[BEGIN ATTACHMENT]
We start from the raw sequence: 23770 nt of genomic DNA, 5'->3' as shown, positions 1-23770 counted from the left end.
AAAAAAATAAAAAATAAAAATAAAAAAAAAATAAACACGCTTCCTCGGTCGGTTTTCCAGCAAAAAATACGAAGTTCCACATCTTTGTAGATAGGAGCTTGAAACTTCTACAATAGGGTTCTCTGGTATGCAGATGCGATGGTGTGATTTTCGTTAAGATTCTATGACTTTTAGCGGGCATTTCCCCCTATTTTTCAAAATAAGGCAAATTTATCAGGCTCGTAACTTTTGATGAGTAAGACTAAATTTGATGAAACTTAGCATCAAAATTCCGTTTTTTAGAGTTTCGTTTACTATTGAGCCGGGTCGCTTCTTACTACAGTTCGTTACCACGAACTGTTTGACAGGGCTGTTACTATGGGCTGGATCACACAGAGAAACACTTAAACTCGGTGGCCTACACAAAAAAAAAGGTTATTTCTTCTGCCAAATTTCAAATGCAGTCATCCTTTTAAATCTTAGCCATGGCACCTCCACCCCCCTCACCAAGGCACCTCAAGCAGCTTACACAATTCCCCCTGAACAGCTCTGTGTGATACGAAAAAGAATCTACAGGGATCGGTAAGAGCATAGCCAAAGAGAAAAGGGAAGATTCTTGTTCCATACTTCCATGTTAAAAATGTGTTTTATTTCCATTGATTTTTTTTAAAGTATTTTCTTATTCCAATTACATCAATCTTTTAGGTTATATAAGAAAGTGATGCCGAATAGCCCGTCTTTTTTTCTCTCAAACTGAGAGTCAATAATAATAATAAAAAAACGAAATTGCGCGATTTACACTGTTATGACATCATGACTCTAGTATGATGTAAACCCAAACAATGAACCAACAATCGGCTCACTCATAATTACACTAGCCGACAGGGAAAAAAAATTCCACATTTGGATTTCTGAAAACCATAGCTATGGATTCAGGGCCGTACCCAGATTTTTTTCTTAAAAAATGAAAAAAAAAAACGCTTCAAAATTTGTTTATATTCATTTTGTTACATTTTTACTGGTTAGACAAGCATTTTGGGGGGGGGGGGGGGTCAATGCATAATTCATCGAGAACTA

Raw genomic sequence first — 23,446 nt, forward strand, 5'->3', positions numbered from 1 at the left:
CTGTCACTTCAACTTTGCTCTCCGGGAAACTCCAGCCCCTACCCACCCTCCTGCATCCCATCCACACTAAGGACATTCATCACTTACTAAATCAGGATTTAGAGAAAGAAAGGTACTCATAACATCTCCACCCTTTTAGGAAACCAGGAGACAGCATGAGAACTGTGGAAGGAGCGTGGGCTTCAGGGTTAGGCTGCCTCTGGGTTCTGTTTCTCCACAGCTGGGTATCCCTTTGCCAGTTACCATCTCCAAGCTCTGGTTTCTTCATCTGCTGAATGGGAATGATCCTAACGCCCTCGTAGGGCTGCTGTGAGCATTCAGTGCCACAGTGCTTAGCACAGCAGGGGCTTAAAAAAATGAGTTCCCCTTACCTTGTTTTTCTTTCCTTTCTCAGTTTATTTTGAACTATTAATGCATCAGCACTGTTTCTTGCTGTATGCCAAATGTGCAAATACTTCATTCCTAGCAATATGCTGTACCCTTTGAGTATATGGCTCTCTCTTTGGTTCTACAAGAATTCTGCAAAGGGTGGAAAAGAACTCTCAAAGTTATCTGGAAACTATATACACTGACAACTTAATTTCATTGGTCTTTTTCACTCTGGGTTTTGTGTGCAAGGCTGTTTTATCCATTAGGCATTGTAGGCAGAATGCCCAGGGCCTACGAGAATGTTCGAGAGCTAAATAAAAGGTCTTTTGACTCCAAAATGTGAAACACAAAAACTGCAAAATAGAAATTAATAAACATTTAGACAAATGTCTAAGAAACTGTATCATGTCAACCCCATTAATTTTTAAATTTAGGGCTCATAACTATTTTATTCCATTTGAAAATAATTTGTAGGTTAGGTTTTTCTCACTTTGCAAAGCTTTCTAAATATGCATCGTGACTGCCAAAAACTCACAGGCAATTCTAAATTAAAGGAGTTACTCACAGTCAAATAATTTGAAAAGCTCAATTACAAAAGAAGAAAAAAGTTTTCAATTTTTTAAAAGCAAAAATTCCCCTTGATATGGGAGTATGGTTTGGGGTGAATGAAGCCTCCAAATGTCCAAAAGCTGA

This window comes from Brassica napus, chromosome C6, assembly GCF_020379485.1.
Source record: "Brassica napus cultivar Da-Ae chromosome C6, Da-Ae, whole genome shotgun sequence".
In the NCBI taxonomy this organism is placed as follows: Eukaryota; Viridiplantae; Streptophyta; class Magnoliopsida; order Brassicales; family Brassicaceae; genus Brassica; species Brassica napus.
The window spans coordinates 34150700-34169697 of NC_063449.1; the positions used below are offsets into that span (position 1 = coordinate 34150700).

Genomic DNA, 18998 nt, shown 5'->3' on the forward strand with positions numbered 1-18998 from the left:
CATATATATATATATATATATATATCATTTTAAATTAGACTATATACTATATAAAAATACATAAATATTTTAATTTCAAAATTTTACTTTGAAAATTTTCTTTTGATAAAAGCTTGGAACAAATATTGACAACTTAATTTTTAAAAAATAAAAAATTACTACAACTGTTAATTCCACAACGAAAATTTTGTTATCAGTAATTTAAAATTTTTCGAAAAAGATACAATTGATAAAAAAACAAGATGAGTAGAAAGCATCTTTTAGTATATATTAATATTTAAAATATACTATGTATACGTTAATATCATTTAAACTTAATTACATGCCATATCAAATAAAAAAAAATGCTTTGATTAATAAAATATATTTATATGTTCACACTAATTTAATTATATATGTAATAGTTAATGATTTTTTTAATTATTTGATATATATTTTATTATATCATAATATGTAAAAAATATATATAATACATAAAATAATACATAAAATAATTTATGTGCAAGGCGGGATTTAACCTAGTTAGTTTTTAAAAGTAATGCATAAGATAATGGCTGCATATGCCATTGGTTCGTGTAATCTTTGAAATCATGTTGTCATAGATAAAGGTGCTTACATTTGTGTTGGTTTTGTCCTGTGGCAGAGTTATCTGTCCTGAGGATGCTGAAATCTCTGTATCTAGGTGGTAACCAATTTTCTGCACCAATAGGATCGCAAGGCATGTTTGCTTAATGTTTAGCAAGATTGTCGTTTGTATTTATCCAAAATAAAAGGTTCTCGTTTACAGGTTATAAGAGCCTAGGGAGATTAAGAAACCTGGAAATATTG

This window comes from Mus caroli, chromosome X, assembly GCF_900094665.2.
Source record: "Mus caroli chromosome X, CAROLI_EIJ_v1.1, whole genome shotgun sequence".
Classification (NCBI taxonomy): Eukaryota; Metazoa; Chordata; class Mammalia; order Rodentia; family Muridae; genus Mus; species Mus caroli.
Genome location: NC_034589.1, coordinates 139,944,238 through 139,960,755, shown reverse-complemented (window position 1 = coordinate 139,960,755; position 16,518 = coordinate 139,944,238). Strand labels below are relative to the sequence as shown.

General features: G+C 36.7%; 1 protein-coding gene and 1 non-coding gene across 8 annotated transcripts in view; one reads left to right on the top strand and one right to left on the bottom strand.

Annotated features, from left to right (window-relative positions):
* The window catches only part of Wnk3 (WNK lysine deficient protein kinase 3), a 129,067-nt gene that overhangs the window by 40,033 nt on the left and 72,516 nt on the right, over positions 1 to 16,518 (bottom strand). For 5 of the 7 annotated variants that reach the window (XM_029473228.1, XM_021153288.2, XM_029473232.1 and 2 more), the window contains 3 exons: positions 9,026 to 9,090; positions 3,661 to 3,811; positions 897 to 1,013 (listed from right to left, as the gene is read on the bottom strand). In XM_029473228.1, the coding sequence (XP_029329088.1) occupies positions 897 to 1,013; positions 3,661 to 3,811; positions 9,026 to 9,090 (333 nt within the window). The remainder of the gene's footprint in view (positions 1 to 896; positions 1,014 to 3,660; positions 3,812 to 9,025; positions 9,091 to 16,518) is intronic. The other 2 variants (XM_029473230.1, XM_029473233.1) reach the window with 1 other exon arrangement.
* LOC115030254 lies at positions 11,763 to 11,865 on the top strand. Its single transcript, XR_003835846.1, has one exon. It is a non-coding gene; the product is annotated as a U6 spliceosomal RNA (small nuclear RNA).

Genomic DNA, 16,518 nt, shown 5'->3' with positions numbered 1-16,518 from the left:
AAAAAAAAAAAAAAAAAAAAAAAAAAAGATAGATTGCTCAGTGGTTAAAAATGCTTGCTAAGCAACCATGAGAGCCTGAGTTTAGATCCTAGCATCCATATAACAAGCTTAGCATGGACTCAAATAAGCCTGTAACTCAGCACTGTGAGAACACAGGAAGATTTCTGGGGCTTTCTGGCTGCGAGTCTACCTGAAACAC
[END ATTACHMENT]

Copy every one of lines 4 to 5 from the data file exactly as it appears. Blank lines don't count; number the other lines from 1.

CTGTCACTTCAACTTTGCTCTCCGGGAAACTCCAGCCCCTACCCACCCTCCTGCATCCCATCCACACTAAGGACATTCATCACTTACTAAATCAGGATTTAGAGAAAGAAAGGTACTCATAACATCTCCACCCTTTTAGGAAACCAGGAGACAGCATGAGAACTGTGGAAGGAGCGTGGGCTTCAGGGTTAGGCTGCCTCTGGGTTCTGTTTCTCCACAGCTGGGTATCCCTTTGCCAGTTACCATCTCCAAGCTCTGGTTTCTTCATCTGCTGAATGGGAATGATCCTAACGCCCTCGTAGGGCTGCTGTGAGCATTCAGTGCCACAGTGCTTAGCACAGCAGGGGCTTAAAAAAATGAGTTCCCCTTACCTTGTTTTTCTTTCCTTTCTCAGTTTATTTTGAACTATTAATGCATCAGCACTGTTTCTTGCTGTATGCCAAATGTGCAAATACTTCATTCCTAGCAATATGCTGTACCCTTTGAGTATATGGCTCTCTCTTTGGTTCTACAAGAATTCTGCAAAGGGTGGAAAAGAACTCTCAAAGTTATCTGGAAACTATATACACTGACAACTTAATTTCATTGGTCTTTTTCACTCTGGGTTTTGTGTGCAAGGCTGTTTTATCCATTAGGCATTGTAGGCAGAATGCCCAGGGCCTACGAGAATGTTCGAGAGCTAAATAAAAGGTCTTTTGACTCCAAAATGTGAAACACAAAAACTGCAAAATAGAAATTAATAAACATTTAGACAAATGTCTAAGAAACTGTATCATGTCAACCCCATTAATTTTTAAATTTAGGGCTCATAACTATTTTATTCCATTTGAAAATAATTTGTAGGTTAGGTTTTTCTCACTTTGCAAAGCTTTCTAAATATGCATCGTGACTGCCAAAAACTCACAGGCAATTCTAAATTAAAGGAGTTACTCACAGTCAAATAATTTGAAAAGCTCAATTACAAAAGAAGAAAAAAGTTTTCAATTTTTTAAAAGCAAAAATTCCCCTTGATATGGGAGTATGGTTTGGGGTGAATGAAGCCTCCAAATGTCCAAAAGCTGA

This window comes from Brassica napus, chromosome C6, assembly GCF_020379485.1.